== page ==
Whilst sugar refining started in London in the 16th century, it was not until the 18th century that it became a major industry, so much so that sugar was one of the most valuable imports into the country for the entire Georgian era and beyond. By the early 19th century there were around 120 sugar houses in the United Kingdom of which around 80 were concentrated in the East End, conveniently close to the newly built West India and London Docks. It was from here that the thick brown liquid, partially processed abroad and put into hogsheads (large casks), was despatched for the final refining process to separate pure sugar from the impurities.
These were incredibly dangerous and noxious buildings. The refining process relied on heat throughout, with smoke and fumes continually emitted, and such a high internal working temperature that they were prone to destruction by explosion and fire. This, combined with Government duties and newly established modern refineries down river, put paid to the industry in the East End. Many were demolished - some of them for the new London Board Schools which usually required a large site - whilst others were converted to new uses, especially warehouses, which were much in demand in the area bordering the City.
".....I had got past Whitechapel Church, and was - rather inappropriately for the Uncommercial Traveller - in the Commercial Road. Pleasantly wallowing in the abundant mud of that thoroughfare, and greatly enjoying the huge piles of buildings belonging to the sugar refiners....."

Charles Dickens, ibid. 1860.

The remains of the Sugar House belonging to Severn, King and Co., on the north side of Commercial Road, and the east side of Adler Street, Stepney, depicted here in 1820 following a catastrophic fire. It had been built in 1816 on land previously occupied as a pleasure ground, but was burnt down in 1819. The insurers refused to pay up, but the site was eventually rebuilt with better fire-proofing. In this scene a group of workers are clearing up the rubble. The refinery buildings tower above the two and three-storey houses in the adjoining streets.


Late Georgian Cockspur Street and Charing Cross

Peter Guillery provides below a delightful vignette of Cockspur Street and its surroundings in the late eighteenth and early nineteenth centuries. The construction of Trafalgar Square from the 1820s onwards, initially as part of Nash’s redevelopment of the West End, but then under the supervision of William Wilkins and Charles Barry, would radically transform this area over the next 25 years. This radical intervention will be very well illustrated in the 1840 model.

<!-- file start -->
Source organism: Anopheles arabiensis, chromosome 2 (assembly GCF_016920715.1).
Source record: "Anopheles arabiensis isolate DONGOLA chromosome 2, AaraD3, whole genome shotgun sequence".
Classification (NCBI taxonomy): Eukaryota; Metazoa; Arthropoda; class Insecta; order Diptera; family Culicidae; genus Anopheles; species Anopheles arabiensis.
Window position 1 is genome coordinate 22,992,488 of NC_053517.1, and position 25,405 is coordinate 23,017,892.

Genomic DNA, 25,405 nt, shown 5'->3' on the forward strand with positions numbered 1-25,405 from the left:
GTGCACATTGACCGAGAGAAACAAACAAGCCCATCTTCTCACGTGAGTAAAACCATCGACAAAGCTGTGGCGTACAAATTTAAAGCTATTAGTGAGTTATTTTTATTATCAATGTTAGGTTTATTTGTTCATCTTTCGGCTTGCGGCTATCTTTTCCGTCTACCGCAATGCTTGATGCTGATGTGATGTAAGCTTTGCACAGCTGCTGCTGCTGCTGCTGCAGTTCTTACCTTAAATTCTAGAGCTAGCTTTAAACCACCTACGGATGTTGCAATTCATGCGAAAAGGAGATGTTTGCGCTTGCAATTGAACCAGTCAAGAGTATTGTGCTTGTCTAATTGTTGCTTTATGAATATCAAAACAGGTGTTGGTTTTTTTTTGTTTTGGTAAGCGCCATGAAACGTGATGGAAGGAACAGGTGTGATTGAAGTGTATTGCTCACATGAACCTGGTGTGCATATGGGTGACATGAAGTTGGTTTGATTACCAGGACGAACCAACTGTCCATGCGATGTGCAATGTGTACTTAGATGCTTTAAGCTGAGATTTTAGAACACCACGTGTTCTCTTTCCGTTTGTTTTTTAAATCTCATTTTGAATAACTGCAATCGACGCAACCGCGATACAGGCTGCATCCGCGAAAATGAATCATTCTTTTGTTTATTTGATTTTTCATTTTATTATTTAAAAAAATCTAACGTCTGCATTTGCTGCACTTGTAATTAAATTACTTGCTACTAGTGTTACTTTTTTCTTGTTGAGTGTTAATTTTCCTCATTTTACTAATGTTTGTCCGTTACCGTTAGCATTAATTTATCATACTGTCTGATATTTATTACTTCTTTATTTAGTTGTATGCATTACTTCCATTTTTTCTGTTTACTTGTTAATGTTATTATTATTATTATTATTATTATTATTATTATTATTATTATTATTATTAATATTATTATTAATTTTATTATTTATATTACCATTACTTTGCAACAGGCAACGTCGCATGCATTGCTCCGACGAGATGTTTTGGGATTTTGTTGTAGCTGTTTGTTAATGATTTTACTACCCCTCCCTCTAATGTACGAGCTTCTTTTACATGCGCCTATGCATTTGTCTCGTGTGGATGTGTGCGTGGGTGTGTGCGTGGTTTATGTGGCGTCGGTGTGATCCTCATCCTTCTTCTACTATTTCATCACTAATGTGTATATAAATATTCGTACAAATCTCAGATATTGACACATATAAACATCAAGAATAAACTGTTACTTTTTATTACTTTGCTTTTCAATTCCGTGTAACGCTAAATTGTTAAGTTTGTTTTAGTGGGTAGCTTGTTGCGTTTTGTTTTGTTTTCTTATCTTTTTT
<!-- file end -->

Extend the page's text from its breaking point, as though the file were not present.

Late Georgian Cockspur Street and Charing Cross

According to Samuel Johnson, the ‘full tide of human existence’ could be experienced at Charing Cross. This is not really evident in a superb Thomas Malton aquatint of 1797 looking west from Charing Cross along Cockspur Street. The place looks immaculate and orderly, and remarkably free of traffic. That is very probably artist’s licence, or it was a Sunday morning. To bottom left we can see the goldsmith Denis Jacob’s shop. Next door, but out of view was where Jacob’s brother-in-law Josiah Emery made and sold some of the period’s finest watches. There had been a robbery in 1781. Across the road is the Phoenix Fire Engine Station, erected to designs by Thomas Leverton in 1794. Next door to the west of the Fire Station was the Cannon Coffee House, a hint of the conviviality that was a strong part of the local scene – William Jones’s Mecklenburg Coffee House stood immediately adjoining to the north, hidden in Malton’s view. Also out of view on the south side of Cockspur Street was the British Coffee House at No. 27. This had its beginnings in 1710, but the premises were rebuilt in 1770 to designs by Robert Adam. The ‘British’ was long renowned as a place where Scots gathered. Tobias Smollett was a regular, Dr Johnson and Boswell dined there in 1772, as did Edward Gibbon with Garrick, Colman, Goldsmith, MacPherson and John Hume in 1774. In the early nineteenth century the establishment was extended to No. 26 and became John Element’s British Hotel. It was demolished in the 1880s. Elsewhere on Georgian Cockspur Street, Patience Lovell Wright, the American wax modeller who gained fame for her portrait busts, had set up shop by 1780. Her daughter Phoebe and son-in-law John Hoppner, the portraitist, lodged above. Malton’s prospect is terminated by the Italian Opera House on Haymarket, on the site of what is now Her Majesty’s Theatre. This eminent house had been rebuilt after John Vanbrugh’s theatre of 1705 was destroyed by arson in 1789. The new theatre opened in 1793, Michael Novosielski having been its architect. On the far right-hand side of Malton’s view is something quite different, a glimpse of a corner of the Royal Mews as rebuilt in the early 1730s to designs by William Kent. With the adjacent and no-doubt aptly named Dunghill Mews, this vast stabling complex must have brought a certain pungency to the otherwise urbane district.

Cockspur Street was a busy and commercial place, smart but not genteel, improving, but not improved. A witness from a generation later was Francis Place, the radical artisan, who in 1827 described what he could see from his window overlooking Charing Cross:

‘The fineness of the weather, the uncommon beauty of the horses in all the coaches, the sun shining on their well groomed skins, the hilarity they seemed to feel, the passengers on the outside gay and happy, the contrast of the colours of the clothes worn by the well dressed women outside the coaches, large bonnets made of straw, white silk or paper which at a distance has the appearance of white silk, all gaily trimmed with very broad ribbons woven in stripes of various bright colours running into one another like the colours in the spectrum, their white gowns and scarlet shawls, made the whole exceedingly lively and delightfully animating. The people in the street were variously grouped; workmen – market people with baskets of fruits and flowers on their heads, or on their donkeys, or in the small carts, numbers of others with vegetables, newsmen and boys running about to sell their papers to the coach passengers … a coup d’oeil which cannot be witnessed in another country in the whole world and perhaps at no other place in the world than at Charing Cross.’